THE final litter survey of 2020 by business group Irish Business Against Litter (IBAL) shows Limerick City just failing to attain clean status, in 18th place in the ranking of 37 towns and cities. Galvone, meanwhile, has improved but is ‘littered’ in 35th place.
Kilkenny retained top spot, ahead of Killarney and Ennis. According to the report, litter levels continue to rise nationwide, with fewer than half of the towns surveyed deemed clean.
The An Taisce report for Limerick City stated: “Limerick City has come a long way in the last number of years and has narrowly failed to regain clean status despite some improvement.
“The riverside environments in Limerick City deserve special mention with regard to overall presentation, creating such a positive impression within the city e.g., Clancy Strand, Charlotte Quay, George’s Quay and Bishop’s Quay.
“Very well presented town centre sites included Thomas Street (exceptionally well presented and maintained streetscape), William Street, Limerick Museum and Shannonbridge Roundabout and environs.
“By far the most heavily littered site in Limerick was the Recycle Facility on Dock Road – it wasn’t just casually littered but subject to dumping.“
The An Taisce report for Limerick South (Galvone) stated: “With over half of the sites surveyed in Galvone getting the top litter grade, Galvone has scored better this time than previous years – an improvement which is in contrast to most areas in the country.
“The approach routes were good with regard to litter and Roxboro Shopping Centre and the residential area of Ballincurra Gardens were very much deserving of the top litter grade.
“The poorer ranking sites have been noted in previous surveys – Miscellaneous site at end of Galvone Business Park, Recycle Facility at Roxboro Shopping Centre and Miscellaneous Site adjacent to Bawnmore Road from Kilmallock Road – these were not just littered but subject to dumping on quite a considerable scale.”
In all, litter levels rose in 24 of the 37 towns and cities inspected by An Taisce at the end of 2020, resulting in only 17 being judged to be clean – a fall of over 25% on last summer and in sharp contrast to just 3 years ago, when 80% were clean.
According to IBAL, the survey results are consistent with a trend in recent years. “The decline in cleanliness is less a case of the poorer areas getting worse, but of previously clean towns slipping to littered,” says IBAL spokesperson Conor Horgan.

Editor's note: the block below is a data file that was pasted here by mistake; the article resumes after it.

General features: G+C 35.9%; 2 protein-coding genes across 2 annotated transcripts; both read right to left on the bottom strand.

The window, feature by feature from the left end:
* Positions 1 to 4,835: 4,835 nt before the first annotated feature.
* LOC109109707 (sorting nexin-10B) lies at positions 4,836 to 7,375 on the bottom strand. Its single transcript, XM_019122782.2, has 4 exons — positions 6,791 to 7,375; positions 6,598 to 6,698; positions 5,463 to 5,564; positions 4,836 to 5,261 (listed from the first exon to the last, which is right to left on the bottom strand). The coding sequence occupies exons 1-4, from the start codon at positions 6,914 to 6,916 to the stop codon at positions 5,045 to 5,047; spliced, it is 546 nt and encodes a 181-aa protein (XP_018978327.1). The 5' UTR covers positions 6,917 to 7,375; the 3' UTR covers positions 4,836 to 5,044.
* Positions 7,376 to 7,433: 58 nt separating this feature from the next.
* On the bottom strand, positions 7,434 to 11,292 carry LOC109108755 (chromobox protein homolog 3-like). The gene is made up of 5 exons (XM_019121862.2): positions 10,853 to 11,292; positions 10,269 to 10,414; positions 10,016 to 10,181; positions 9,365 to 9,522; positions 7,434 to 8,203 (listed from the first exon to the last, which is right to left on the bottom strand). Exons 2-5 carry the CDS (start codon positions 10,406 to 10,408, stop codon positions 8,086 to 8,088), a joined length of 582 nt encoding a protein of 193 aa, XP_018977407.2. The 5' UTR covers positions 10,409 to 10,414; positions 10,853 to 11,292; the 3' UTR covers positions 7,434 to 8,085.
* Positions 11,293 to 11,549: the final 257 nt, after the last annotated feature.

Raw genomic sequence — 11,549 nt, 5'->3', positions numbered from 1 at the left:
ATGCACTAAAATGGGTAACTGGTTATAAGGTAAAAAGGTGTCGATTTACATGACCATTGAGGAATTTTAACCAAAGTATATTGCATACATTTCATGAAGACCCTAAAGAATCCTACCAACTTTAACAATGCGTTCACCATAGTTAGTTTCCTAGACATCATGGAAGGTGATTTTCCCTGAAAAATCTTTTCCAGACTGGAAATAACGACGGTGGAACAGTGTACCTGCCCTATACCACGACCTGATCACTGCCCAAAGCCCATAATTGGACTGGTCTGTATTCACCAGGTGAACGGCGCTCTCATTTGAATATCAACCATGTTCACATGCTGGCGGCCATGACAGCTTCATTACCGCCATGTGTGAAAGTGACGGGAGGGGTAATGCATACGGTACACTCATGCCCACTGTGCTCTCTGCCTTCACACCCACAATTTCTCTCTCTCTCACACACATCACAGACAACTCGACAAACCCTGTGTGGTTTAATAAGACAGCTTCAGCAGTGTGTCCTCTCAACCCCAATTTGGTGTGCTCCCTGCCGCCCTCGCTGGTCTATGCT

“Covid is clearly a factor here, but we should never accept litter as inevitable. It comes down to people disposing of their waste without regard for their surroundings or their fellow citizens and it is entirely unnecessary.”
One explanation for the rise in litter lies in the restrictions surrounding cleaning services during the pandemic. “While council workers have not been on the streets as much as normal, the general public has been spending more time than ever out of doors,” says Mr Horgan.
“There was a sharp rise in the amounts of litter on approach roads to towns, reflecting the fact that the benign winter has seen masses of people out walking. “Ironically, too many of them are showing a shameful disregard for the environment they are enjoying.”
Coffee cups were among the most prevalent litter types found, while there was another rise in glass bottles and cans, suggesting that outdoor drinking has not waned over the winter months.
The survey also showed that the second half of 2020 brought a further increase in PPE-related litter, primarily masks. “8 months into the pandemic, we would have hoped people would have moved to reusable masks with a resulting fall in mask-related litter.
In fact, we are seeing more and more of them ending up our streets,” says Mr Horgan.
Heavily littered sites ‘getting worse’
The report highlighted a continued rise in the number of blackspots in towns and cities. IBAL was once again critical of the failure of local authorities to address sites that had been identified in previous surveys as heavily littered.
36 such sites were revisited in this latest survey, yet only 11% were found to have been cleaned up and more than a quarter had actually worsened.
Reluctance to pick up litter
According to IBAL, the reluctance among civic-minded people to pick up litter during the pandemic may carry long term consequences. “While people have certainly become more attuned to their natural surroundings and more conscious of how litter can spoil those surroundings, this is offset by an understandable unwillingness to pick up waste for fear of contamination.
“As the pandemic endures, and with it the sensitivity around touching items, people may simply get out of the habit of picking up other people’s litter. We risk losing a civic behaviour which is vital in keeping our country clean.” concludes Mr Horgan.